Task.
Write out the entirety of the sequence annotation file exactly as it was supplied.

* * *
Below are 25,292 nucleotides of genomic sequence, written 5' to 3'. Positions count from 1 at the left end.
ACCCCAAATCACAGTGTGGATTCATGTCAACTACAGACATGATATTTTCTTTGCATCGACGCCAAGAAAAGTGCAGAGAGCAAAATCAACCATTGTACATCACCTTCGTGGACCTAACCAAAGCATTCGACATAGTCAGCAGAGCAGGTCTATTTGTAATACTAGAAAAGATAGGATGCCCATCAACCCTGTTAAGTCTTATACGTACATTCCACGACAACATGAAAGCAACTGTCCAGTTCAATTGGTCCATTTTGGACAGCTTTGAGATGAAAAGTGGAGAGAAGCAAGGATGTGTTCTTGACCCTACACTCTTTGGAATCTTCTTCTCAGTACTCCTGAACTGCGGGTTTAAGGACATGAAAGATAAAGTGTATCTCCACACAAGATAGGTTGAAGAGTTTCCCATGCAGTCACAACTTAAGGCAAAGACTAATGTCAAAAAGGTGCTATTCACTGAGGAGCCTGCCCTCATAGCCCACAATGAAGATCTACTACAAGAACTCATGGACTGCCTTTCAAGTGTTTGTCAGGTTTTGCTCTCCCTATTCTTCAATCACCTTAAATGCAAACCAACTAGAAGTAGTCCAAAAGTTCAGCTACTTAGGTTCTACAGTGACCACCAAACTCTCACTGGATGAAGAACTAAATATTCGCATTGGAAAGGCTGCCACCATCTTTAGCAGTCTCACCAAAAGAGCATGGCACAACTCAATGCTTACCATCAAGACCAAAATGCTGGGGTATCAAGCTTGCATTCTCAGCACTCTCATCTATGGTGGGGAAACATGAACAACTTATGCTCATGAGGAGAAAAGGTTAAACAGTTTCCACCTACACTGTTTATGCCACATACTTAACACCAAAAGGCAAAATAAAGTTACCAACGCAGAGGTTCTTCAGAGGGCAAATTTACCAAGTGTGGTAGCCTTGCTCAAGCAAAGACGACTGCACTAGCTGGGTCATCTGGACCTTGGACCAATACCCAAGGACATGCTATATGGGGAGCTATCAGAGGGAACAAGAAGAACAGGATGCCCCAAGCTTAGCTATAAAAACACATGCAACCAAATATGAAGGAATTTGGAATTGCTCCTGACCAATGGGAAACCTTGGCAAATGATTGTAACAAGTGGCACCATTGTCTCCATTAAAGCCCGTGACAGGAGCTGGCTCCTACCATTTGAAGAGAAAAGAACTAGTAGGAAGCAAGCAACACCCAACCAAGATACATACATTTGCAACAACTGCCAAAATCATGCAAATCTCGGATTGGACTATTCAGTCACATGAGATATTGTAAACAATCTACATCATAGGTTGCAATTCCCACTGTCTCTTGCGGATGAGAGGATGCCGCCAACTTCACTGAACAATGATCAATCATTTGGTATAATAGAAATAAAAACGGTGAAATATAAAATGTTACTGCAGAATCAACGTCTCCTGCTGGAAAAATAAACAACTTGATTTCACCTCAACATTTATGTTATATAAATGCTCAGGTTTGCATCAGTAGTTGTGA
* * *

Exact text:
Below are 25,292 nucleotides of genomic sequence, written 5' to 3'. Positions count from 1 at the left end.
ACCCCAAATCACAGTGTGGATTCATGTCAACTACAGACATGATATTTTCTTTGCATCGACGCCAAGAAAAGTGCAGAGAGCAAAATCAACCATTGTACATCACCTTCGTGGACCTAACCAAAGCATTCGACATAGTCAGCAGAGCAGGTCTATTTGTAATACTAGAAAAGATAGGATGCCCATCAACCCTGTTAAGTCTTATACGTACATTCCACGACAACATGAAAGCAACTGTCCAGTTCAATTGGTCCATTTTGGACAGCTTTGAGATGAAAAGTGGAGAGAAGCAAGGATGTGTTCTTGACCCTACACTCTTTGGAATCTTCTTCTCAGTACTCCTGAACTGCGGGTTTAAGGACATGAAAGATAAAGTGTATCTCCACACAAGATAGGTTGAAGAGTTTCCCATGCAGTCACAACTTAAGGCAAAGACTAATGTCAAAAAGGTGCTATTCACTGAGGAGCCTGCCCTCATAGCCCACAATGAAGATCTACTACAAGAACTCATGGACTGCCTTTCAAGTGTTTGTCAGGTTTTGCTCTCCCTATTCTTCAATCACCTTAAATGCAAACCAACTAGAAGTAGTCCAAAAGTTCAGCTACTTAGGTTCTACAGTGACCACCAAACTCTCACTGGATGAAGAACTAAATATTCGCATTGGAAAGGCTGCCACCATCTTTAGCAGTCTCACCAAAAGAGCATGGCACAACTCAATGCTTACCATCAAGACCAAAATGCTGGGGTATCAAGCTTGCATTCTCAGCACTCTCATCTATGGTGGGGAAACATGAACAACTTATGCTCATGAGGAGAAAAGGTTAAACAGTTTCCACCTACACTGTTTATGCCACATACTTAACACCAAAAGGCAAAATAAAGTTACCAACGCAGAGGTTCTTCAGAGGGCAAATTTACCAAGTGTGGTAGCCTTGCTCAAGCAAAGACGACTGCACTAGCTGGGTCATCTGGACCTTGGACCAATACCCAAGGACATGCTATATGGGGAGCTATCAGAGGGAACAAGAAGAACAGGATGCCCCAAGCTTAGCTATAAAAACACATGCAACCAAATATGAAGGAATTTGGAATTGCTCCTGACCAATGGGAAACCTTGGCAAATGATTGTAACAAGTGGCACCATTGTCTCCATTAAAGCCCGTGACAGGAGCTGGCTCCTACCATTTGAAGAGAAAAGAACTAGTAGGAAGCAAGCAACACCCAACCAAGATACATACATTTGCAACAACTGCCAAAATCATGCAAATCTCGGATTGGACTATTCAGTCACATGAGATATTGTAAACAATCTACATCATAGGTTGCAATTCCCACTGTCTCTTGCGGATGAGAGGATGCCGCCAACTTCACTGAACAATGATCAATCATTTGGTATAATAGAAATAAAAACGGTGAAATATAAAATGTTACTGCAGAATCAACGTCTCCTGCTGGAAAAATAAACAACTTGATTTCACCTCAACATTTATGTTATATAAATGCTCAGGTTTGCATCAGTAGTTGTGA